There appear to be signs that the cabinet is split as to the government’s criminal legal aid proposals, after the deputy prime minister voiced concern over the changes and the attorney general appeared to endorse barristers’ concerns that the changes would ‘damage the justice system’. The consultation on the reforms, which seek to introduce price-competitive tendering, 17.5 – 30% fees cuts, limit funding for judicial review and remove client choice in selecting a lawyer to represent them at the police station, received around 16 000 responses. It is anticipated that the majority of these are likely to have been against the proposals.

Nick Clegg had described the plan to prevent people from choosing their own solicitor as perverse and warned that small high street law firms would be detrimentally impacted. He stated that “you could say that a government with Conservatives in it is reducing public choice rather than increasing it…the only straightjacket on all of this is the need to yield about £200m of savings in legal aid in criminal cases…on the back of the consultation we should see if there are alternatives, less disruptive, less unpopular ways of delivering that.”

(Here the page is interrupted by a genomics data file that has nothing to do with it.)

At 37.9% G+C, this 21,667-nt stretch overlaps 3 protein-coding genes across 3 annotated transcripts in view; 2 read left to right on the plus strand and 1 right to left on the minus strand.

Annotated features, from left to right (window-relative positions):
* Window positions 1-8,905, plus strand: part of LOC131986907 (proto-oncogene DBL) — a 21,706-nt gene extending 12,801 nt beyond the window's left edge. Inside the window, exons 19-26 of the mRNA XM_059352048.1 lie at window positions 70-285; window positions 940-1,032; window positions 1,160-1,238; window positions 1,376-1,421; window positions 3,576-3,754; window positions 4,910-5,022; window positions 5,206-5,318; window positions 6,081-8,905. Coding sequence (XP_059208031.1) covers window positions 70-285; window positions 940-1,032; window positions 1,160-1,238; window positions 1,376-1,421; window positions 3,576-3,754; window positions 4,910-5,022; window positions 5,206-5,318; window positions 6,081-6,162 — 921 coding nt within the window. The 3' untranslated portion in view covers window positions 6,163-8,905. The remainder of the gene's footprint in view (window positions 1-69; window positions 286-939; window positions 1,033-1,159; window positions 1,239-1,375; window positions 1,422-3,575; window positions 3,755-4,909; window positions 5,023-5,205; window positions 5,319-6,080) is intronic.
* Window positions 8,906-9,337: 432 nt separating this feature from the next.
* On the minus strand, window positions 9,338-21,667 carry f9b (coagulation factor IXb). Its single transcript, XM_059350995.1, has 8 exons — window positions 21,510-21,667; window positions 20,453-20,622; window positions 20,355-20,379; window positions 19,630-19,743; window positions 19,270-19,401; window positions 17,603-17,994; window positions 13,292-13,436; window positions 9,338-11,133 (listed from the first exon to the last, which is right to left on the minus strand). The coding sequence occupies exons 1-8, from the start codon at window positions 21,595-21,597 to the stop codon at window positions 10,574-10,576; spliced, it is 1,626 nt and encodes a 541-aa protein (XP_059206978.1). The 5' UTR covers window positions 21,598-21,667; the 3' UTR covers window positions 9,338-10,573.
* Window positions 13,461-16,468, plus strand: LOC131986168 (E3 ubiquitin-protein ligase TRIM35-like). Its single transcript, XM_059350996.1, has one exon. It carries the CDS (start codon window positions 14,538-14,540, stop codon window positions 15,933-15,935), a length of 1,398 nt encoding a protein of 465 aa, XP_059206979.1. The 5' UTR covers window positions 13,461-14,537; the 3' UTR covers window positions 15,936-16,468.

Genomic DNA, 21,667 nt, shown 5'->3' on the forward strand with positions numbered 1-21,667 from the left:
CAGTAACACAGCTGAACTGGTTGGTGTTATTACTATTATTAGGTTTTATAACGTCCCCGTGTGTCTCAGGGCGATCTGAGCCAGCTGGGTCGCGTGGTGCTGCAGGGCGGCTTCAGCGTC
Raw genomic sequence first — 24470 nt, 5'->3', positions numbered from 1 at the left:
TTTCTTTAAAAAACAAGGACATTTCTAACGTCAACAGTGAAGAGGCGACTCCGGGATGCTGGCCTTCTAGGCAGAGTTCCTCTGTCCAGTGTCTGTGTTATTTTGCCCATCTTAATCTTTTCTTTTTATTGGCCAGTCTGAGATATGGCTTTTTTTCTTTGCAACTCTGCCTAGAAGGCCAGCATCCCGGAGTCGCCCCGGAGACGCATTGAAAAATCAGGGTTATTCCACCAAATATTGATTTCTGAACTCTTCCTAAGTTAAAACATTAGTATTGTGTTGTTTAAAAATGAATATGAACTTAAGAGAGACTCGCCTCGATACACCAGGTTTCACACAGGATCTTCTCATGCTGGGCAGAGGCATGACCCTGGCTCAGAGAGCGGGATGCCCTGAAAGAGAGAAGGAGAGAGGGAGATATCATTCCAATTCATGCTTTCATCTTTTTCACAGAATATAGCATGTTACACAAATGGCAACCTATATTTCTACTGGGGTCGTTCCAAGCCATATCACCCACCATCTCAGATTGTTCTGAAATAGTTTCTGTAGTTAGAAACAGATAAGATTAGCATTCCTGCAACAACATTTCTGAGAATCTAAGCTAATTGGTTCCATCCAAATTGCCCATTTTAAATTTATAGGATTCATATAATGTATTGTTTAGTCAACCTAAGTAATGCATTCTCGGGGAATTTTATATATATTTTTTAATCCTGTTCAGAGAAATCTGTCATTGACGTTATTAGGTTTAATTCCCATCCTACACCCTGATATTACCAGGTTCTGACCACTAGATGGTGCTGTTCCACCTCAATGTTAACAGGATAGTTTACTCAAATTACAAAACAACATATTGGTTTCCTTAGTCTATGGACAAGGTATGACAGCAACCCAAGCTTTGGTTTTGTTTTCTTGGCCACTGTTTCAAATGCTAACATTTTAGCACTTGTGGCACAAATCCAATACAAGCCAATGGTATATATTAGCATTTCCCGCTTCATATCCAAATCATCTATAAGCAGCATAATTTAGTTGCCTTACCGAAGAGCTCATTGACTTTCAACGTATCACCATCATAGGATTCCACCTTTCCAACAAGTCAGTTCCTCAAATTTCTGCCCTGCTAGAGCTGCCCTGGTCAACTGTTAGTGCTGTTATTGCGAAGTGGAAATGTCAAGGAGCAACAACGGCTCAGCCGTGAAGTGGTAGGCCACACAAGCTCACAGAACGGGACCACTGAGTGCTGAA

Mr. Grieve, who as Attorney General is Head of the Bar, stopped short of directly criticising the reforms but recounted a speech he had given to the Bar Council in April where he stated that “the service provided by the legal profession is taken for granted and that there is a general view that whilst lawyers complained of every financial cut imposed, the edifice will continue to function as it has in the past” but he accepted the view that many barristers hold which is that the proposals will cause the edifice to collapse.

 

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